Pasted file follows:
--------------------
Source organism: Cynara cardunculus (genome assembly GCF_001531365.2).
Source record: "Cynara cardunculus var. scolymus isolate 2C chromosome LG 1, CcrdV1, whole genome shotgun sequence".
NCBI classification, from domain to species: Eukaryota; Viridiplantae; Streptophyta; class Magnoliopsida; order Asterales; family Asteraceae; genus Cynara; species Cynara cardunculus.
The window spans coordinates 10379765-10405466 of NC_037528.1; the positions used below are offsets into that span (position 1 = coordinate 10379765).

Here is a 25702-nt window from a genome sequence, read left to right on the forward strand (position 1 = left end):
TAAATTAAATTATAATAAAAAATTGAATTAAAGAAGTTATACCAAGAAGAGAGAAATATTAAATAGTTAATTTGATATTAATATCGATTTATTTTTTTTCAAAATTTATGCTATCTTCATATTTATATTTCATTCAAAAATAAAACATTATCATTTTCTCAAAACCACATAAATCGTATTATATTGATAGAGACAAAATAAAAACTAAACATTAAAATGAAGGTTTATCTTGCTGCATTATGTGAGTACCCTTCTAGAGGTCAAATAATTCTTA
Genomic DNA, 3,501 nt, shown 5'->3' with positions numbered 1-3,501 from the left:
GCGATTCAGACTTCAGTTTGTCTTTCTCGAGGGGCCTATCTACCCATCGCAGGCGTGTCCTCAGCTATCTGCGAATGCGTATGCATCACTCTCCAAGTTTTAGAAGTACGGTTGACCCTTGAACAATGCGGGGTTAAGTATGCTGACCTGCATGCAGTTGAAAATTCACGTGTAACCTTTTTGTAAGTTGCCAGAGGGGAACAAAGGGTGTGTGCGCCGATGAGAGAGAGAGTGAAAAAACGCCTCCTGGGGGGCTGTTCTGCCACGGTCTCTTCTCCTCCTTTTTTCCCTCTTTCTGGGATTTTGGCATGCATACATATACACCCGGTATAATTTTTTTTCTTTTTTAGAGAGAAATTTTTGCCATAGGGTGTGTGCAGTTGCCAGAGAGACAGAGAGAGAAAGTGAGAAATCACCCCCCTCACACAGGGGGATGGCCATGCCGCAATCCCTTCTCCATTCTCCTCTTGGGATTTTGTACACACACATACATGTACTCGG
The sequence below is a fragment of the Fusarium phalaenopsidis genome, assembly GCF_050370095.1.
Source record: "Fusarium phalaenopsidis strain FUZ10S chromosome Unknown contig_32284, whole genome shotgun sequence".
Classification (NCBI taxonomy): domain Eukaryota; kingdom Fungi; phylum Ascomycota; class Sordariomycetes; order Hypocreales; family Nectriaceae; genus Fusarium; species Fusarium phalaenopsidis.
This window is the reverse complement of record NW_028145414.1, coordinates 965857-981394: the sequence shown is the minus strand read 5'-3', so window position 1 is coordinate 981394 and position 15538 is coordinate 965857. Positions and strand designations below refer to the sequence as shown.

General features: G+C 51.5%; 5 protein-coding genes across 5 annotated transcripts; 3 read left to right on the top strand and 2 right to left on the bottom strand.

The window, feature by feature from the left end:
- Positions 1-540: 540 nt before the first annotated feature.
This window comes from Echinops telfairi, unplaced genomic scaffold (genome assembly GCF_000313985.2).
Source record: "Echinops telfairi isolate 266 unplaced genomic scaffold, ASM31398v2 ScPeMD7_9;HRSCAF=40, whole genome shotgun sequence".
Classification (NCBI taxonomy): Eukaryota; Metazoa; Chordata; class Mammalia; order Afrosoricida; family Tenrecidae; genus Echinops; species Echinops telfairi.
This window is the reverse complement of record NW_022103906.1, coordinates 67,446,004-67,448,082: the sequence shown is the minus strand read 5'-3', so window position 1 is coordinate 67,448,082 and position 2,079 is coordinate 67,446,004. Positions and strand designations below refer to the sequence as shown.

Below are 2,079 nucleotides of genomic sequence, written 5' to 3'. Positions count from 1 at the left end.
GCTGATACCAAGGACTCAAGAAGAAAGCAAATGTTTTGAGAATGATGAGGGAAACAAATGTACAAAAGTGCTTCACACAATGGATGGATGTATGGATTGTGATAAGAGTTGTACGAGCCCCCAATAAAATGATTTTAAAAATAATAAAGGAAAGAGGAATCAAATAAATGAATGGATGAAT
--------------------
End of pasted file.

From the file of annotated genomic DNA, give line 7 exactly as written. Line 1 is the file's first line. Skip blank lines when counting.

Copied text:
Genomic DNA, 3,501 nt, shown 5'->3' with positions numbered 1-3,501 from the left: